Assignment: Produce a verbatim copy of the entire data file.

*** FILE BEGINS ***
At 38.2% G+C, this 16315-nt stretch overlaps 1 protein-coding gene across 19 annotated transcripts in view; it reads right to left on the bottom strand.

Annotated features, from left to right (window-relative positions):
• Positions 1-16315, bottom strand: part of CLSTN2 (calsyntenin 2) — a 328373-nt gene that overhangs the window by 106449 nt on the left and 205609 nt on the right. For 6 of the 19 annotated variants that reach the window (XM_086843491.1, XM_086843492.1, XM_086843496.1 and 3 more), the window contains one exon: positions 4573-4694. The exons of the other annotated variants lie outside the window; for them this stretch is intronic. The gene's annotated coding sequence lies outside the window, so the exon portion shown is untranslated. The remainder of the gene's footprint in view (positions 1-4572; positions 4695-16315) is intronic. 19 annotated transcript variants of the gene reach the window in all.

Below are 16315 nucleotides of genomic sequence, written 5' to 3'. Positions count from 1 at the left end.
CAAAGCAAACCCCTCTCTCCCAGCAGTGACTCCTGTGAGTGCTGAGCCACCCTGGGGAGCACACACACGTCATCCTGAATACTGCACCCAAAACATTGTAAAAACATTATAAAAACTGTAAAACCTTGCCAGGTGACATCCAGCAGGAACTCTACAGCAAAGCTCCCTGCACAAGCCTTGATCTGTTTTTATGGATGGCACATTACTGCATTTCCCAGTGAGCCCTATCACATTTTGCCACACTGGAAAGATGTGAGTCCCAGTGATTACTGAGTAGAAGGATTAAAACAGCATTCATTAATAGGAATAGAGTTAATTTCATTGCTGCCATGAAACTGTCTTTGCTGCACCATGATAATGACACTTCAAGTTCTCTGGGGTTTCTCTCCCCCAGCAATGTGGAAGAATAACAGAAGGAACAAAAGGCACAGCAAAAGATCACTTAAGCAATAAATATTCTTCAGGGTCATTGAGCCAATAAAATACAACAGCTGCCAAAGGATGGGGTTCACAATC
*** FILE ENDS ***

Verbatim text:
At 38.2% G+C, this 16315-nt stretch overlaps 1 protein-coding gene across 19 annotated transcripts in view; it reads right to left on the bottom strand.

Annotated features, from left to right (window-relative positions):
• Positions 1-16315, bottom strand: part of CLSTN2 (calsyntenin 2) — a 328373-nt gene that overhangs the window by 106449 nt on the left and 205609 nt on the right. For 6 of the 19 annotated variants that reach the window (XM_086843491.1, XM_086843492.1, XM_086843496.1 and 3 more), the window contains one exon: positions 4573-4694. The exons of the other annotated variants lie outside the window; for them this stretch is intronic. The gene's annotated coding sequence lies outside the window, so the exon portion shown is untranslated. The remainder of the gene's footprint in view (positions 1-4572; positions 4695-16315) is intronic. 19 annotated transcript variants of the gene reach the window in all.

Below are 16315 nucleotides of genomic sequence, written 5' to 3'. Positions count from 1 at the left end.
CAAAGCAAACCCCTCTCTCCCAGCAGTGACTCCTGTGAGTGCTGAGCCACCCTGGGGAGCACACACACGTCATCCTGAATACTGCACCCAAAACATTGTAAAAACATTATAAAAACTGTAAAACCTTGCCAGGTGACATCCAGCAGGAACTCTACAGCAAAGCTCCCTGCACAAGCCTTGATCTGTTTTTATGGATGGCACATTACTGCATTTCCCAGTGAGCCCTATCACATTTTGCCACACTGGAAAGATGTGAGTCCCAGTGATTACTGAGTAGAAGGATTAAAACAGCATTCATTAATAGGAATAGAGTTAATTTCATTGCTGCCATGAAACTGTCTTTGCTGCACCATGATAATGACACTTCAAGTTCTCTGGGGTTTCTCTCCCCCAGCAATGTGGAAGAATAACAGAAGGAACAAAAGGCACAGCAAAAGATCACTTAAGCAATAAATATTCTTCAGGGTCATTGAGCCAATAAAATACAACAGCTGCCAAAGGATGGGGTTCACAATC